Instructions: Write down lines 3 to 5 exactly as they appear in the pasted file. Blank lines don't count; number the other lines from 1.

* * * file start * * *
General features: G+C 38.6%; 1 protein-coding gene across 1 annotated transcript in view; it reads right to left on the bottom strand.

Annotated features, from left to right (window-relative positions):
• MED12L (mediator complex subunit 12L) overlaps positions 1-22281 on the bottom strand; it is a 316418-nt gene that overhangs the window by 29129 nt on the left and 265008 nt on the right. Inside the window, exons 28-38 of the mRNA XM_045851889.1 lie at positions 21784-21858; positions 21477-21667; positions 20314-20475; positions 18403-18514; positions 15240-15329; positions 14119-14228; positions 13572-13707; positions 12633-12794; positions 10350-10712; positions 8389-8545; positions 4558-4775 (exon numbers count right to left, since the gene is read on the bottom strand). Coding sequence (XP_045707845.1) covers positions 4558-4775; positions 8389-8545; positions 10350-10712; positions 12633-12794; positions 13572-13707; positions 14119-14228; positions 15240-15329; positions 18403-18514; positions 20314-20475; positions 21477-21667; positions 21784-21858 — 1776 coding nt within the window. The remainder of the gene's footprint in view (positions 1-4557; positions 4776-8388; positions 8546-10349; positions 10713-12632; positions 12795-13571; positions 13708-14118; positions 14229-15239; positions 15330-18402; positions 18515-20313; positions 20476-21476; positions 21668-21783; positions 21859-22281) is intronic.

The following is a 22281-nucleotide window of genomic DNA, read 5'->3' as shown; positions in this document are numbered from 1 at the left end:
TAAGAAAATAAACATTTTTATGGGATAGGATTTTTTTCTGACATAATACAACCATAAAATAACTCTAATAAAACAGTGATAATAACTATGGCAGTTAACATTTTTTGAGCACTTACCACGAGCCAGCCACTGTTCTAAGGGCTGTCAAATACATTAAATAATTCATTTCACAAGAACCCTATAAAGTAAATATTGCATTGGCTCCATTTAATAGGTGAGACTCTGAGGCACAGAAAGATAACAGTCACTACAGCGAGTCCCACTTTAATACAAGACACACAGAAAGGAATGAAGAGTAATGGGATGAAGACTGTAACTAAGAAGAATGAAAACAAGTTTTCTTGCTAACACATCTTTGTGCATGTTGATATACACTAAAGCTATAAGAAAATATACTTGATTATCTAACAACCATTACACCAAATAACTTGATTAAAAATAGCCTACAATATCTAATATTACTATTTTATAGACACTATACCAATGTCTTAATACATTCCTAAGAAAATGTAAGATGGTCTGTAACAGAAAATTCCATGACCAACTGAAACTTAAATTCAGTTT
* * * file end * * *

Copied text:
• MED12L (mediator complex subunit 12L) overlaps positions 1-22281 on the bottom strand; it is a 316418-nt gene that overhangs the window by 29129 nt on the left and 265008 nt on the right. Inside the window, exons 28-38 of the mRNA XM_045851889.1 lie at positions 21784-21858; positions 21477-21667; positions 20314-20475; positions 18403-18514; positions 15240-15329; positions 14119-14228; positions 13572-13707; positions 12633-12794; positions 10350-10712; positions 8389-8545; positions 4558-4775 (exon numbers count right to left, since the gene is read on the bottom strand). Coding sequence (XP_045707845.1) covers positions 4558-4775; positions 8389-8545; positions 10350-10712; positions 12633-12794; positions 13572-13707; positions 14119-14228; positions 15240-15329; positions 18403-18514; positions 20314-20475; positions 21477-21667; positions 21784-21858 — 1776 coding nt within the window. The remainder of the gene's footprint in view (positions 1-4557; positions 4776-8388; positions 8546-10349; positions 10713-12632; positions 12795-13571; positions 13708-14118; positions 14229-15239; positions 15330-18402; positions 18515-20313; positions 20476-21476; positions 21668-21783; positions 21859-22281) is intronic.

The following is a 22281-nucleotide window of genomic DNA, read 5'->3' as shown; positions in this document are numbered from 1 at the left end:
TAAGAAAATAAACATTTTTATGGGATAGGATTTTTTTCTGACATAATACAACCATAAAATAACTCTAATAAAACAGTGATAATAACTATGGCAGTTAACATTTTTTGAGCACTTACCACGAGCCAGCCACTGTTCTAAGGGCTGTCAAATACATTAAATAATTCATTTCACAAGAACCCTATAAAGTAAATATTGCATTGGCTCCATTTAATAGGTGAGACTCTGAGGCACAGAAAGATAACAGTCACTACAGCGAGTCCCACTTTAATACAAGACACACAGAAAGGAATGAAGAGTAATGGGATGAAGACTGTAACTAAGAAGAATGAAAACAAGTTTTCTTGCTAACACATCTTTGTGCATGTTGATATACACTAAAGCTATAAGAAAATATACTTGATTATCTAACAACCATTACACCAAATAACTTGATTAAAAATAGCCTACAATATCTAATATTACTATTTTATAGACACTATACCAATGTCTTAATACATTCCTAAGAAAATGTAAGATGGTCTGTAACAGAAAATTCCATGACCAACTGAAACTTAAATTCAGTTT